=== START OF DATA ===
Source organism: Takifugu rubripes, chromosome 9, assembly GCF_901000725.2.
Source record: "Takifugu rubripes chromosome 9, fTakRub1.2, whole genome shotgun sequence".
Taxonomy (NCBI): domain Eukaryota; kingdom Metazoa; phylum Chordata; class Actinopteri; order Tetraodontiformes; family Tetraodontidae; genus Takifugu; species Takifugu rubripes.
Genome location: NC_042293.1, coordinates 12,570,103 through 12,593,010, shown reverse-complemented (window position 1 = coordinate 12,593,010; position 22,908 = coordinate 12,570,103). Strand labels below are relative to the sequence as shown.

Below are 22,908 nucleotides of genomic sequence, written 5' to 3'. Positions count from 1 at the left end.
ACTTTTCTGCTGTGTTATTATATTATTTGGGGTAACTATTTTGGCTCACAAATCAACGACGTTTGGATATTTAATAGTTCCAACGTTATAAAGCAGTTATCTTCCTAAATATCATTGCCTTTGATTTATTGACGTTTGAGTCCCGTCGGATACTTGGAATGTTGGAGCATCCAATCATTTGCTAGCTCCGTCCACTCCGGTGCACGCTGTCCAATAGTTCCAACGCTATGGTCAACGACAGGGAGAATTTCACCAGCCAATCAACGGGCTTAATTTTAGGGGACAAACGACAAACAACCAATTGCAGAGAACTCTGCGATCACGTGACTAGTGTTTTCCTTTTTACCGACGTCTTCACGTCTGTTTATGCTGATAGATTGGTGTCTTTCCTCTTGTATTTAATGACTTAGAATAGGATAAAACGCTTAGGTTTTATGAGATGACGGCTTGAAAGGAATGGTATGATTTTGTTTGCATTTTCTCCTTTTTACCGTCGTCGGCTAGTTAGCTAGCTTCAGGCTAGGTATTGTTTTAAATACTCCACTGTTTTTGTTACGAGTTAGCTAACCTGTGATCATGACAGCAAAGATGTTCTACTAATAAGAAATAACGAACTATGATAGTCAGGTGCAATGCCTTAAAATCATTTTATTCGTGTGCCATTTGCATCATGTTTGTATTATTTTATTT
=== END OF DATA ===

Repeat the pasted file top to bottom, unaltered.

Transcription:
Source organism: Takifugu rubripes, chromosome 9, assembly GCF_901000725.2.
Source record: "Takifugu rubripes chromosome 9, fTakRub1.2, whole genome shotgun sequence".
Taxonomy (NCBI): domain Eukaryota; kingdom Metazoa; phylum Chordata; class Actinopteri; order Tetraodontiformes; family Tetraodontidae; genus Takifugu; species Takifugu rubripes.
Genome location: NC_042293.1, coordinates 12,570,103 through 12,593,010, shown reverse-complemented (window position 1 = coordinate 12,593,010; position 22,908 = coordinate 12,570,103). Strand labels below are relative to the sequence as shown.

Below are 22,908 nucleotides of genomic sequence, written 5' to 3'. Positions count from 1 at the left end.
ACTTTTCTGCTGTGTTATTATATTATTTGGGGTAACTATTTTGGCTCACAAATCAACGACGTTTGGATATTTAATAGTTCCAACGTTATAAAGCAGTTATCTTCCTAAATATCATTGCCTTTGATTTATTGACGTTTGAGTCCCGTCGGATACTTGGAATGTTGGAGCATCCAATCATTTGCTAGCTCCGTCCACTCCGGTGCACGCTGTCCAATAGTTCCAACGCTATGGTCAACGACAGGGAGAATTTCACCAGCCAATCAACGGGCTTAATTTTAGGGGACAAACGACAAACAACCAATTGCAGAGAACTCTGCGATCACGTGACTAGTGTTTTCCTTTTTACCGACGTCTTCACGTCTGTTTATGCTGATAGATTGGTGTCTTTCCTCTTGTATTTAATGACTTAGAATAGGATAAAACGCTTAGGTTTTATGAGATGACGGCTTGAAAGGAATGGTATGATTTTGTTTGCATTTTCTCCTTTTTACCGTCGTCGGCTAGTTAGCTAGCTTCAGGCTAGGTATTGTTTTAAATACTCCACTGTTTTTGTTACGAGTTAGCTAACCTGTGATCATGACAGCAAAGATGTTCTACTAATAAGAAATAACGAACTATGATAGTCAGGTGCAATGCCTTAAAATCATTTTATTCGTGTGCCATTTGCATCATGTTTGTATTATTTTATTT